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I work as a server. I am forced to take a 30 min unpaid break. I lose tables and $. Can I opt out of the break and keep working?

San Diego, CA |

My side work piles up while I'm away and I lose out on tables. When I get back from my 30 min unpaid break my workload is more and I've missed out on tables and tips. My employer punishes me if I violate my meal break but it's not my fault. How can I opt out of this break legally? It should be my own right to continue working. Sitting down mid shift only ruins my flow and makes me tired. If these laws are designed to benefit employees, why can't I say " no thank you" if it's hindering me?

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Attorney answers 2


Recently, the California Supreme Court clarified that while employers must provide breaks and meal periods (at least 30 minutes unpaid after 5 hours of work), the employer does not need to monitor or make sure the employee takes his or her breaks/meal periods. However, employers are advised to make sure their employees take the breaks/meal periods to avoid being sued with a claim that the breaks/meal periods were not given and thus, their rights were violated. These class action lawsuits are very frequent now and costly to employers. You may ask your employer if you can keep working and agree to sign a document waiving your meal/breaks, however, your employer does not have to agree. In addition, if you work under 6 hours, you may sign an agreement that you waive your meal period - however, again your employer can decline.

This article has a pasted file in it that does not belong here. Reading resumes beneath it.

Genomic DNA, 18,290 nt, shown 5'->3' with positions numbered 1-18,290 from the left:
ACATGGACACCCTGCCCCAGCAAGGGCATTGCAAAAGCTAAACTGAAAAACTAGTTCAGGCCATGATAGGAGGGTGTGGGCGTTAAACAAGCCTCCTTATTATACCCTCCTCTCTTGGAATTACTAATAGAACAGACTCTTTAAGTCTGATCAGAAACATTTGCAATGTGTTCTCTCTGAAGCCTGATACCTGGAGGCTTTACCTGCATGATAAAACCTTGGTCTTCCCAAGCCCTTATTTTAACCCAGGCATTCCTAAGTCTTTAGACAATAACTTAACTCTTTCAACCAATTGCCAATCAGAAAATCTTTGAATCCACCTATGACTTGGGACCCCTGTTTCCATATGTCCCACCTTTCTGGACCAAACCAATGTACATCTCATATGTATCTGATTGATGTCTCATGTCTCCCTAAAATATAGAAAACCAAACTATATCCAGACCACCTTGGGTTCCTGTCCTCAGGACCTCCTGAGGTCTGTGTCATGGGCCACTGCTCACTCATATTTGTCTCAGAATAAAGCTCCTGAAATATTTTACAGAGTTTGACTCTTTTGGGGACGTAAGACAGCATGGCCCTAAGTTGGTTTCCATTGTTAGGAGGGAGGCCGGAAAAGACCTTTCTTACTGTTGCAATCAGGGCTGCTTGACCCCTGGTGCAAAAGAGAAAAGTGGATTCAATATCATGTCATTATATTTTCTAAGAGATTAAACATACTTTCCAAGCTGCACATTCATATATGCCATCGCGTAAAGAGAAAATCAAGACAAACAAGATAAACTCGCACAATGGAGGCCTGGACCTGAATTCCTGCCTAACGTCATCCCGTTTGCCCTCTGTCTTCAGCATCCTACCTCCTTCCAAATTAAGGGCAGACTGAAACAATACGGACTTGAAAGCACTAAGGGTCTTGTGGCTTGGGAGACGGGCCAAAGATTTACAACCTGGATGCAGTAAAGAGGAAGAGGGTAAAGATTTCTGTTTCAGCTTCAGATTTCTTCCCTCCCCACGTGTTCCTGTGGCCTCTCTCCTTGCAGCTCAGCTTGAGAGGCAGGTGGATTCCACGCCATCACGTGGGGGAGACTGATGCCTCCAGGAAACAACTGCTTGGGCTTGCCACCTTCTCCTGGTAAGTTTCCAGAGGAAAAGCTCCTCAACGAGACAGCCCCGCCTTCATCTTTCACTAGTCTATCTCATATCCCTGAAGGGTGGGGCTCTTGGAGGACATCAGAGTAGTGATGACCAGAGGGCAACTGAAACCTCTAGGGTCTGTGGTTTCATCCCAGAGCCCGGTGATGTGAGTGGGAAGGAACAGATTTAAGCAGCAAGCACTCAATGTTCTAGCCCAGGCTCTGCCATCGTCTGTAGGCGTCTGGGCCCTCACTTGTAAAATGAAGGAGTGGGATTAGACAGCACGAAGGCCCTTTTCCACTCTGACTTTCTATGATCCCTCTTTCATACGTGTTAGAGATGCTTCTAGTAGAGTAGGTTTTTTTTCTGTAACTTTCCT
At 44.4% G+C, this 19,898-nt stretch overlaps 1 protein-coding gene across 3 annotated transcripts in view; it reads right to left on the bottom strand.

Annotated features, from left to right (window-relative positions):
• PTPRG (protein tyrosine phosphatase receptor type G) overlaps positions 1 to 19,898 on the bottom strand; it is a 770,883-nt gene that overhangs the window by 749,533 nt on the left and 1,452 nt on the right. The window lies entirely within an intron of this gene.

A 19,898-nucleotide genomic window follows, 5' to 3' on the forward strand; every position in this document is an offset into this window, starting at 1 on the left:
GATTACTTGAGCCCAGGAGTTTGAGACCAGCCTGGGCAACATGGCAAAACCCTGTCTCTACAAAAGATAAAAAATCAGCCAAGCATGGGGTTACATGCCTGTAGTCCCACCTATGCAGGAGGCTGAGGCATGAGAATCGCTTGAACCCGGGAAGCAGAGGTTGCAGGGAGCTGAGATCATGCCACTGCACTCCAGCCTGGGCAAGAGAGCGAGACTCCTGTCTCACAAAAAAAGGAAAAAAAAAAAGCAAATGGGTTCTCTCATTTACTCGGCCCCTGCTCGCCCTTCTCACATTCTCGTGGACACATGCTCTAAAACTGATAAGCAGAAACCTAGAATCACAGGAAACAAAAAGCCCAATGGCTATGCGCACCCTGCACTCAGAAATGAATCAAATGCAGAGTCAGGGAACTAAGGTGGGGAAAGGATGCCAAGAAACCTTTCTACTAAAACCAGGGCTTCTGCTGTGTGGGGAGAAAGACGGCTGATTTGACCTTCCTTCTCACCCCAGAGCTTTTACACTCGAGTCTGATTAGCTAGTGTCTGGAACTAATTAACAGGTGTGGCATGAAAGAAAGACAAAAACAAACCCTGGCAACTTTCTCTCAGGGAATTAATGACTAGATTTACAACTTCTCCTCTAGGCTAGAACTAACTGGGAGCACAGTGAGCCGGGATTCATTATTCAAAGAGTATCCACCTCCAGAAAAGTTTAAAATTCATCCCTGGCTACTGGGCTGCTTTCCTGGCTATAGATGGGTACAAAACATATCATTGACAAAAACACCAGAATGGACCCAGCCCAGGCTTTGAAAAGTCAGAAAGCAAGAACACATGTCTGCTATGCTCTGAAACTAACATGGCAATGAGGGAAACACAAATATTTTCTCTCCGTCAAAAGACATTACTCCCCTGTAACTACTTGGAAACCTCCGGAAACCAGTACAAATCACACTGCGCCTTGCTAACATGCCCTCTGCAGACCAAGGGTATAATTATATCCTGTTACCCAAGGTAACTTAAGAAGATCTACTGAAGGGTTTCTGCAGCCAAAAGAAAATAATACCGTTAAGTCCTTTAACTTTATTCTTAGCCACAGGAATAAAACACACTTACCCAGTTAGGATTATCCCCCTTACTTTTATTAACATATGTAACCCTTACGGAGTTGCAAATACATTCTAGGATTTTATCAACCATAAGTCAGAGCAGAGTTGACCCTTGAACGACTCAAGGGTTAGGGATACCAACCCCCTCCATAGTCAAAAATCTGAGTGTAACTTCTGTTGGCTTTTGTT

The employer and employee are permitted to waive the 30-minute meal period under the following circumstances: when an employee’s work period for the day does not exceed six hours, the meal period may be waived by mutual consent of both the employer and employee. But neither the employee nor the employer can be forced to waive the meal period. For example, if the employee wants to waive the meal period but the employer does not, then the meal period cannot be waived.

Neither the Labor Code nor Wage Orders require that this waiver be in writing, however it is advisable and prudent for an employer to memorialize such agreements in writing whenever possible, so it is likely you will be required to sign one if the employer will allow it.

Good luck to you.

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